Key words: Somatic embryogenesis (SEs); picloram; ascorbic acid; coconut milk; plant growth regulators; Murashige and Skoog medium


 

 

INTRODUCTION

Phyla nodiflora L. Greene (= Lippia nodiflora (L.) Mihex) belongs to Verbenaceae family, distributed in India, Ceylon, Baluchistan, South Africa and Central America (Terblanche and Kornelin, 1996). It leaves are eaten in Ceylon and taken as tea in the Philippines. It is aromatic, runner plant with scanty roots and cure adenopathy, chronic indolent ulcers, diuretic and aphrodisiac and is also used for the treatment of heart diseases, ulcers, bronchitis, fevers, and colds (Kirtikar and Basu, 1975). The plant is also used for the boils, indigestion in children, and by the women after the delivery (Nadkarni, 1954; Chopra et al., 1956). Ravikanth et al., (2000) reported that the anticancer compounds (halleridone and hallerone) from P. nodiflora.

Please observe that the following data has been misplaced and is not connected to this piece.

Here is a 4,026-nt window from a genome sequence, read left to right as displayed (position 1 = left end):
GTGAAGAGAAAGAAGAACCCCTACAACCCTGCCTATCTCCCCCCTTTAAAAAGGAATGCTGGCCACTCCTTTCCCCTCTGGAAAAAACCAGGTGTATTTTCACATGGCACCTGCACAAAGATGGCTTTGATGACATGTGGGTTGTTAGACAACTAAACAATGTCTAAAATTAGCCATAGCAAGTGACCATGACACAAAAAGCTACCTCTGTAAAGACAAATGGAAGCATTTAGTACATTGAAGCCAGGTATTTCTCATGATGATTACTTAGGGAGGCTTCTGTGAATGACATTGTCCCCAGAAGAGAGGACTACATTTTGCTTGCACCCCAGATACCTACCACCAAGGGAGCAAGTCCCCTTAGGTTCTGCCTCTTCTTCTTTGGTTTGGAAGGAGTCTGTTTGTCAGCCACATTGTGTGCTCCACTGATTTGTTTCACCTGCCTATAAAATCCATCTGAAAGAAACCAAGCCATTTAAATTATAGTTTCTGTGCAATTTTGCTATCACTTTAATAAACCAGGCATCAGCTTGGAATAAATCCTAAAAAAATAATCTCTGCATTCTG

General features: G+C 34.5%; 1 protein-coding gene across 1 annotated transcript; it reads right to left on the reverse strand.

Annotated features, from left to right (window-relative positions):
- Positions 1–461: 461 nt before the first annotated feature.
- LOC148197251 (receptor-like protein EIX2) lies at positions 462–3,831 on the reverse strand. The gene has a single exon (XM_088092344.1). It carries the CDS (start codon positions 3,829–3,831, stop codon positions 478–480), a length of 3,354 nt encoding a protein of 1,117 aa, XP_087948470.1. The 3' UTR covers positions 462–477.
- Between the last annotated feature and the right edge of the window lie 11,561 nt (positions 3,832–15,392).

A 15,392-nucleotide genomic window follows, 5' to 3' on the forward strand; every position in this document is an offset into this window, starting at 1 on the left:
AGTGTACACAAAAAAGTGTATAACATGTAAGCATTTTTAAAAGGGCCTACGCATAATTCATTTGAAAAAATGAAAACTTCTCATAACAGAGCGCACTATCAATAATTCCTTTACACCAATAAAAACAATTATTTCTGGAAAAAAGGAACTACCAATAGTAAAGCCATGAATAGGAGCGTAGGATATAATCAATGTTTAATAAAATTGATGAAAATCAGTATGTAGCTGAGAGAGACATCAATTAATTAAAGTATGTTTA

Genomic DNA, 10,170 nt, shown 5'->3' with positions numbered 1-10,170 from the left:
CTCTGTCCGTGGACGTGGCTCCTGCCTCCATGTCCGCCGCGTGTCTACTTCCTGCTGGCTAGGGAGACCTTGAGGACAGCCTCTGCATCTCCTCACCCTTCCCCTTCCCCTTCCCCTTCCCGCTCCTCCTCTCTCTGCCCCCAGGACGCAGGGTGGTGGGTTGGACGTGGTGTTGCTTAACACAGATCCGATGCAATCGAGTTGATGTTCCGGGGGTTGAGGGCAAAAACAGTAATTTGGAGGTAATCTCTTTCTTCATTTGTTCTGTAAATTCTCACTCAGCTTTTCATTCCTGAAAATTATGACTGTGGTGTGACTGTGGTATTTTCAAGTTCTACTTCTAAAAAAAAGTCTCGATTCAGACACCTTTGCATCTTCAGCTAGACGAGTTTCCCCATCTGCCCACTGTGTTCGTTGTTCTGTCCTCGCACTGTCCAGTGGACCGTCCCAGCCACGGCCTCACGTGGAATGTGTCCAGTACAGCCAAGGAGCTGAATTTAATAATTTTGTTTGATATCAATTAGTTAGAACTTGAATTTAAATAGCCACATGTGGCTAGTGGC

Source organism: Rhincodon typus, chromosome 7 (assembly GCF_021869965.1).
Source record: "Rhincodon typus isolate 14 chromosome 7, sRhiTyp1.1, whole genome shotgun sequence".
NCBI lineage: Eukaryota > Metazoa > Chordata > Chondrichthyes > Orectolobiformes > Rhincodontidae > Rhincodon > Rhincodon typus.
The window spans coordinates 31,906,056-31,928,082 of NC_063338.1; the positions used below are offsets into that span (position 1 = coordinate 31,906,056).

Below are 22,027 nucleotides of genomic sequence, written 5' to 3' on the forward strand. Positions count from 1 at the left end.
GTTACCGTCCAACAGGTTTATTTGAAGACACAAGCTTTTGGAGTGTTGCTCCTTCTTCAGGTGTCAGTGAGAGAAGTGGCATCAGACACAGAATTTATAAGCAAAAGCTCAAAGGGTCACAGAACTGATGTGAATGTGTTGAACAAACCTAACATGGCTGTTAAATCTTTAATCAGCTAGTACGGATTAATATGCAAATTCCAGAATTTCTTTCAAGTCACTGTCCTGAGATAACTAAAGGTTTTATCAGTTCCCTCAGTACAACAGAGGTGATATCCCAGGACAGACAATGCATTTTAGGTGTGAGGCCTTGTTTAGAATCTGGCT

It also has the alkaloids and shows the significant analgesic, anti-inflammatory and anti-pyretic activities (Costa et al., 1989, Forestieri et al., 1996), anti-cancer, anti-tumor, anti-malarial, antifungal, cytotoxic activity (Nishino et al., 1988), antioxidant and free radical scavenging effect (Ashokkumar et al., 2008), antioxidant activities (Shukla et al. 2009) and cure multiple skin disease (Abbasi et al., 2010).